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Poll: Latino Voters Near Evenly Divided Over Clinton, Sanders

A poll released Thursday shows Latino registered voters are relatively divided between Hillary Clinton and Bernie Sanders as the New York primary loom
This combination of file photos shows Democratic presidential hopefuls Bernie Sanders(L)on March 31, 2016 and Hillary Clinton on March 30, 2016, US presidential primaries spark back to life April 5, 2016 after an eventful 10-day break. For Clinton, a loss in Wisconsin would be more symbolic than anything else, as the state distributes delegates proportionally according to the primary results. But she comes into the contest having lost five of the last six states to Bernie Sanders, and polls show him finishing on top in Wisconsin. / AFP PHOTO / PHOTO DESKPHOTO DESK/AFP/Getty ImagesPHOTO DESK / AFP - Getty Images

A poll released Thursday shows Latino registered voters are relatively divided between Hillary Clinton and Bernie Sanders as the New York primary looms.

Latinos voters were essentially divided 48 percent for Sanders and 47 percent for Clinton in the poll conducted March 30-April 3 by Public Religion Research Institute in partnership with The Atlantic.

That finding comes as the two have been taking their campaigns into diverse New York, where the population is 19 percent Latino and 14 percent of the state’s eligible voters are Latino. Thus far Clinton has won in the heavy Latino states of Florida, Texas and Arizona. Sanders won in Colorado and edged past Clinton in Illinois, 50 percent to 49 percent, according to exit polls. The outcome in Nevada's caucus is in dispute - entrance polls give it to Sanders, but analysis of votes show Clinton won the heaviest Latino counties.

The PRRI poll results suggest Sanders could be gaining some ground in the community. The findings compare to a February NBC News/WSJ/Telemundo poll of Hispanic registered voters that found 56 percent of Latinos said they would vote for Clinton versus 39 percent who said they’d vote for Sanders.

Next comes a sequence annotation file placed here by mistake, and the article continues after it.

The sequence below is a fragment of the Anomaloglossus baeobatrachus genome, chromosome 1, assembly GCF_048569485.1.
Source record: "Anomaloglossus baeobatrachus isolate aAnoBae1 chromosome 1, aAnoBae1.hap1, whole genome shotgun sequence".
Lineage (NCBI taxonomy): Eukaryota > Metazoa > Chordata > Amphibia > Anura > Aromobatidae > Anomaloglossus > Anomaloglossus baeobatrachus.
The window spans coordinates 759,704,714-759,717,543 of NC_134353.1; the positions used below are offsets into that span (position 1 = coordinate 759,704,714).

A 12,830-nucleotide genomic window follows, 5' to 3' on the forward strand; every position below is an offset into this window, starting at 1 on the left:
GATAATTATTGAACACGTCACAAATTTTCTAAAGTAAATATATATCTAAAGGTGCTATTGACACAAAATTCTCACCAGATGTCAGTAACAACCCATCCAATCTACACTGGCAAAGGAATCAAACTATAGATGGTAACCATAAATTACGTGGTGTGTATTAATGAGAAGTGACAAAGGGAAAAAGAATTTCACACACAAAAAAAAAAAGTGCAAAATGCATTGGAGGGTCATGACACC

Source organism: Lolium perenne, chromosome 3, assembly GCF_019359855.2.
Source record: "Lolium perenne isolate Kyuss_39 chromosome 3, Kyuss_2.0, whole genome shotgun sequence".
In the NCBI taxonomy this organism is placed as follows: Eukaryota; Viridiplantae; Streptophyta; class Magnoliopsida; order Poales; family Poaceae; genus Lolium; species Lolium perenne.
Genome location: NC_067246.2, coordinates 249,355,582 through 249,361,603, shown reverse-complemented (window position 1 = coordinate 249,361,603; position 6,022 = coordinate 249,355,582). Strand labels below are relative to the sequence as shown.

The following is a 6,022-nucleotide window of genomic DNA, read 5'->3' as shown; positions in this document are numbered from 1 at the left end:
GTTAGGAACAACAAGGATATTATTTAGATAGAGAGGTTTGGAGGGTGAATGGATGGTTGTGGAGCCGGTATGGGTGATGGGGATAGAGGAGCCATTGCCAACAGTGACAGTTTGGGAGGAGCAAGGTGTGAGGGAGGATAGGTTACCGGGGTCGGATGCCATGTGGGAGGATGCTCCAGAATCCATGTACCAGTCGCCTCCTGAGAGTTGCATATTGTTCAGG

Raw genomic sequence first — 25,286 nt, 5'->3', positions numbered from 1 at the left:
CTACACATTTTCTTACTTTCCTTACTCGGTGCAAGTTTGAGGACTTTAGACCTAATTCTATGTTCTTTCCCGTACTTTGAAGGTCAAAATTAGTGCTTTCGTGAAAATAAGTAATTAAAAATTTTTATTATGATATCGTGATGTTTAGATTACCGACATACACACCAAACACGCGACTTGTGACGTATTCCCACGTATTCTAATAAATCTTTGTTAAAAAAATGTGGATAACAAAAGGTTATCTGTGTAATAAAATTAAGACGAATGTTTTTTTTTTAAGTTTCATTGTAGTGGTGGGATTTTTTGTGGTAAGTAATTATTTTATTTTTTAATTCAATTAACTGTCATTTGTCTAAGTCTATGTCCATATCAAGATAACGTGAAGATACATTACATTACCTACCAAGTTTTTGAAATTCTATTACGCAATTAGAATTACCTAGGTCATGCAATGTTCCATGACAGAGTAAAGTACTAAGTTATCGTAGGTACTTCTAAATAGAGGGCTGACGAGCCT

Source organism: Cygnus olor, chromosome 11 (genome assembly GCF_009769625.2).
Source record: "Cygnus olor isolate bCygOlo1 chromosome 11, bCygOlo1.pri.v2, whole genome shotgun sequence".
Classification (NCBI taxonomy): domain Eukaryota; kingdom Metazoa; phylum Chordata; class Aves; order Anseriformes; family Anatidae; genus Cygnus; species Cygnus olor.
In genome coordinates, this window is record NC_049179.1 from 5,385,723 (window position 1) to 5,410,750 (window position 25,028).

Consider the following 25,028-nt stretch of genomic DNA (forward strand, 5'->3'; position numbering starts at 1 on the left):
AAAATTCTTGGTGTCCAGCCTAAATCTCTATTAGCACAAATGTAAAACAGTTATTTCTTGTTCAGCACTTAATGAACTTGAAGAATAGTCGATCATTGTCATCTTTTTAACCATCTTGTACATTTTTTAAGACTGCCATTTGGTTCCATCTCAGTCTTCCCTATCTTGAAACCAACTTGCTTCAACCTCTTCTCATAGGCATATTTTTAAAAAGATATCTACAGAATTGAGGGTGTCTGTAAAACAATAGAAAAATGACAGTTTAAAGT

Robert Jones, PRRI CEO, said Sanders benefits from the relative youth of the Latino electorate – millennials make up about 44 percent of it though their turnout rates are lower than other age groups, according to Pew Research Center.

“Latino voters are more likely to be younger than white votes and that’s been part of his appeal. He’s been able to be very strong among younger voters,” Jones said.

Erika Andiola, a spokeswoman for the Sanders campaign, said voters have learned about the candidate as his momentum has grown.

“At the beginning it wasn’t necessarily that people or voters didn’t support him, they didn’t necessarily know him as well as they did Secretary Clinton,” Andiola said. “It was about getting the word out.”

Clinton spokeswoman Xochitl Hinojosa called the poll a "complete outlier" noting Clinton's wins in Texas in Florida by large margins. "More than half of Democratic primary voters have cast their ballots and Hillary Clinton has received the overwhelming support of the Latino community," Hinojosa said.

Despite the nearly even split, the PRRI poll found that each candidate's coalition of supporters is 12 percent Latino. Nearly six in 10 of all Latinos surveyed, not just registered votes, have a favorable view of Clinton, compared to 54 percent for Sanders.

Clinton's strongest showing is among African American voters, who prefer her 63 percent to 30 percent.

“Latinos, while they have become over time a stronger, more reliable constituency, they don’t have the same kind of ties to Clinton that African Americans do,” Jones said.

“Those ties go way back to the ‘90s,” he said.

The poll also showed about 83 percent of Latino registered voters view Trump unfavorably. However, fewer Hispanics, 51 percent, than whites, 68 percent, viewed Ted Cruz unfavorably. A group of GOP Hispanics have publicly condemned Trump and Cruz over what they have said about immigrants and their immigration policies.

In a separate survey of older Latinos by the American Association of Retired Persons, AARP, results showed that 55 percent of Hispanic voters 50 and over identified themselves as Democratic, 25 percent as Republican and 20 percent as independent. But, just 18 percent consider themselves liberal, 31 percent moderate and 40 percent conservative.

The PRRI poll had an oversample of 144 Hispanic registered voters with a margin of error of plus or minus 9.4 percentage points. For questions asked of all Latinos, not just those registered to vote, the poll had an oversample of 263 Hispanics with a margin of error of plus or minus 7.1 percentage points.

The AARP poll included an oversample of 427 Hispanics and a margin of error of plus or minus 4.8 percentage points for Hispanics.

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